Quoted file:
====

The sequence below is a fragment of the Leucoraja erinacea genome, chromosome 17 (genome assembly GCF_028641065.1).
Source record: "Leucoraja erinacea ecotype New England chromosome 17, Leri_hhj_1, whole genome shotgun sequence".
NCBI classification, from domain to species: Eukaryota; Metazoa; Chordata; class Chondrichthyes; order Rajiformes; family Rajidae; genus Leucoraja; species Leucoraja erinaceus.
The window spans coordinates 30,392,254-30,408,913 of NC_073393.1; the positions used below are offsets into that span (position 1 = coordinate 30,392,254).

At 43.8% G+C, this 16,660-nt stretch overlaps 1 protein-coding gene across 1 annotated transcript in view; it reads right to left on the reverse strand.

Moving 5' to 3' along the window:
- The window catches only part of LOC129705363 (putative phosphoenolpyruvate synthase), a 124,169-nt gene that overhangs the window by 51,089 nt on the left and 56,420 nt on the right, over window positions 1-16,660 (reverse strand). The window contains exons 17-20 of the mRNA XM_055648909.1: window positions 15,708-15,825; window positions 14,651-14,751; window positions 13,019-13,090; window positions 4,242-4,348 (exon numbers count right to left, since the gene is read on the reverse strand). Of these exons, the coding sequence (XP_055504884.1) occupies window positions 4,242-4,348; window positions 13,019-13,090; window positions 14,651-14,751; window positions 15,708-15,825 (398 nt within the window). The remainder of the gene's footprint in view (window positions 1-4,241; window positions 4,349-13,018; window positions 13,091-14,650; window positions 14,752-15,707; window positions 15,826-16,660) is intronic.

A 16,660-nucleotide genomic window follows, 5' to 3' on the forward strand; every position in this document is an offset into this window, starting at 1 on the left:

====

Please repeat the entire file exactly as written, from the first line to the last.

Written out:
The sequence below is a fragment of the Leucoraja erinacea genome, chromosome 17 (genome assembly GCF_028641065.1).
Source record: "Leucoraja erinacea ecotype New England chromosome 17, Leri_hhj_1, whole genome shotgun sequence".
NCBI classification, from domain to species: Eukaryota; Metazoa; Chordata; class Chondrichthyes; order Rajiformes; family Rajidae; genus Leucoraja; species Leucoraja erinaceus.
The window spans coordinates 30,392,254-30,408,913 of NC_073393.1; the positions used below are offsets into that span (position 1 = coordinate 30,392,254).

At 43.8% G+C, this 16,660-nt stretch overlaps 1 protein-coding gene across 1 annotated transcript in view; it reads right to left on the reverse strand.

Moving 5' to 3' along the window:
- The window catches only part of LOC129705363 (putative phosphoenolpyruvate synthase), a 124,169-nt gene that overhangs the window by 51,089 nt on the left and 56,420 nt on the right, over window positions 1-16,660 (reverse strand). The window contains exons 17-20 of the mRNA XM_055648909.1: window positions 15,708-15,825; window positions 14,651-14,751; window positions 13,019-13,090; window positions 4,242-4,348 (exon numbers count right to left, since the gene is read on the reverse strand). Of these exons, the coding sequence (XP_055504884.1) occupies window positions 4,242-4,348; window positions 13,019-13,090; window positions 14,651-14,751; window positions 15,708-15,825 (398 nt within the window). The remainder of the gene's footprint in view (window positions 1-4,241; window positions 4,349-13,018; window positions 13,091-14,650; window positions 14,752-15,707; window positions 15,826-16,660) is intronic.

A 16,660-nucleotide genomic window follows, 5' to 3' on the forward strand; every position in this document is an offset into this window, starting at 1 on the left: